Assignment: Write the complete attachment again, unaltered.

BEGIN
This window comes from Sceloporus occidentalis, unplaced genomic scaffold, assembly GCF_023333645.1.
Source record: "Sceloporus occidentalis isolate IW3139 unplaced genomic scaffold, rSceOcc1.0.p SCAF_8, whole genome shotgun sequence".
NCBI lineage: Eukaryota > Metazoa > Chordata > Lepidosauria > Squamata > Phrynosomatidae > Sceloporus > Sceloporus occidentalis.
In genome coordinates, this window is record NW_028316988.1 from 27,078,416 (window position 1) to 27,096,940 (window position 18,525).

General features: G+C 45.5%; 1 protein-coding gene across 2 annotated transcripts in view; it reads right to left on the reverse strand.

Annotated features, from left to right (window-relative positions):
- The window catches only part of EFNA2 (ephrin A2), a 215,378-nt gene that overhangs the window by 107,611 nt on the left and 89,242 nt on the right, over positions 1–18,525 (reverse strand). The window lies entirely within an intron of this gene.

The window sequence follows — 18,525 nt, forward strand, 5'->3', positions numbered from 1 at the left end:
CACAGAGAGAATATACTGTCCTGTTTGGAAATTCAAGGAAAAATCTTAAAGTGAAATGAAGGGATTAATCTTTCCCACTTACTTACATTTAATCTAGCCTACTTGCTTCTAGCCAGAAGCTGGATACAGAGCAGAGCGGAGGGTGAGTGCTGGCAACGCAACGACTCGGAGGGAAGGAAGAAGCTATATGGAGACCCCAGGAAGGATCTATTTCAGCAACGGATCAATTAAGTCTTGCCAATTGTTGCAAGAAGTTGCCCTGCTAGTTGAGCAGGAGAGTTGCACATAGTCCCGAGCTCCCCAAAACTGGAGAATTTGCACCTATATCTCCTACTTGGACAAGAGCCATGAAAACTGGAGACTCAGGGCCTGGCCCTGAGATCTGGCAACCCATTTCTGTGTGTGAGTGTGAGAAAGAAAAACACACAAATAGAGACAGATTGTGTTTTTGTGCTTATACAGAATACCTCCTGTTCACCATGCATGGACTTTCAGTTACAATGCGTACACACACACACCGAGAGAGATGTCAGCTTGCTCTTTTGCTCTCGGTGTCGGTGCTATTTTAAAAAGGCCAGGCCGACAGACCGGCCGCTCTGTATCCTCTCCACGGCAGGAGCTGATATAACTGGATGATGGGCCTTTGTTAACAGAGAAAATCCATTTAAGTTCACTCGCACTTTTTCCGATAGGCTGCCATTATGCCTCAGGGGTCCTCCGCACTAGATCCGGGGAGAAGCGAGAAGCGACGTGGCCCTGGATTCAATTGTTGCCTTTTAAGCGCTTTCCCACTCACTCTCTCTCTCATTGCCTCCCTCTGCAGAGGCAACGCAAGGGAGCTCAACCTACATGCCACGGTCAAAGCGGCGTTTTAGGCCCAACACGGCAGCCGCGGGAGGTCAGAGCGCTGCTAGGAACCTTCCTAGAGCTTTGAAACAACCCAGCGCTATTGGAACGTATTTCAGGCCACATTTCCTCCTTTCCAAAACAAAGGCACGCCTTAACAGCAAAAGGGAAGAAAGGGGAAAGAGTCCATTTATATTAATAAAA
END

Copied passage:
This window comes from Sceloporus occidentalis, unplaced genomic scaffold, assembly GCF_023333645.1.
Source record: "Sceloporus occidentalis isolate IW3139 unplaced genomic scaffold, rSceOcc1.0.p SCAF_8, whole genome shotgun sequence".
NCBI lineage: Eukaryota > Metazoa > Chordata > Lepidosauria > Squamata > Phrynosomatidae > Sceloporus > Sceloporus occidentalis.
In genome coordinates, this window is record NW_028316988.1 from 27,078,416 (window position 1) to 27,096,940 (window position 18,525).

General features: G+C 45.5%; 1 protein-coding gene across 2 annotated transcripts in view; it reads right to left on the reverse strand.

Annotated features, from left to right (window-relative positions):
- The window catches only part of EFNA2 (ephrin A2), a 215,378-nt gene that overhangs the window by 107,611 nt on the left and 89,242 nt on the right, over positions 1–18,525 (reverse strand). The window lies entirely within an intron of this gene.

The window sequence follows — 18,525 nt, forward strand, 5'->3', positions numbered from 1 at the left end:
CACAGAGAGAATATACTGTCCTGTTTGGAAATTCAAGGAAAAATCTTAAAGTGAAATGAAGGGATTAATCTTTCCCACTTACTTACATTTAATCTAGCCTACTTGCTTCTAGCCAGAAGCTGGATACAGAGCAGAGCGGAGGGTGAGTGCTGGCAACGCAACGACTCGGAGGGAAGGAAGAAGCTATATGGAGACCCCAGGAAGGATCTATTTCAGCAACGGATCAATTAAGTCTTGCCAATTGTTGCAAGAAGTTGCCCTGCTAGTTGAGCAGGAGAGTTGCACATAGTCCCGAGCTCCCCAAAACTGGAGAATTTGCACCTATATCTCCTACTTGGACAAGAGCCATGAAAACTGGAGACTCAGGGCCTGGCCCTGAGATCTGGCAACCCATTTCTGTGTGTGAGTGTGAGAAAGAAAAACACACAAATAGAGACAGATTGTGTTTTTGTGCTTATACAGAATACCTCCTGTTCACCATGCATGGACTTTCAGTTACAATGCGTACACACACACACCGAGAGAGATGTCAGCTTGCTCTTTTGCTCTCGGTGTCGGTGCTATTTTAAAAAGGCCAGGCCGACAGACCGGCCGCTCTGTATCCTCTCCACGGCAGGAGCTGATATAACTGGATGATGGGCCTTTGTTAACAGAGAAAATCCATTTAAGTTCACTCGCACTTTTTCCGATAGGCTGCCATTATGCCTCAGGGGTCCTCCGCACTAGATCCGGGGAGAAGCGAGAAGCGACGTGGCCCTGGATTCAATTGTTGCCTTTTAAGCGCTTTCCCACTCACTCTCTCTCTCATTGCCTCCCTCTGCAGAGGCAACGCAAGGGAGCTCAACCTACATGCCACGGTCAAAGCGGCGTTTTAGGCCCAACACGGCAGCCGCGGGAGGTCAGAGCGCTGCTAGGAACCTTCCTAGAGCTTTGAAACAACCCAGCGCTATTGGAACGTATTTCAGGCCACATTTCCTCCTTTCCAAAACAAAGGCACGCCTTAACAGCAAAAGGGAAGAAAGGGGAAAGAGTCCATTTATATTAATAAAA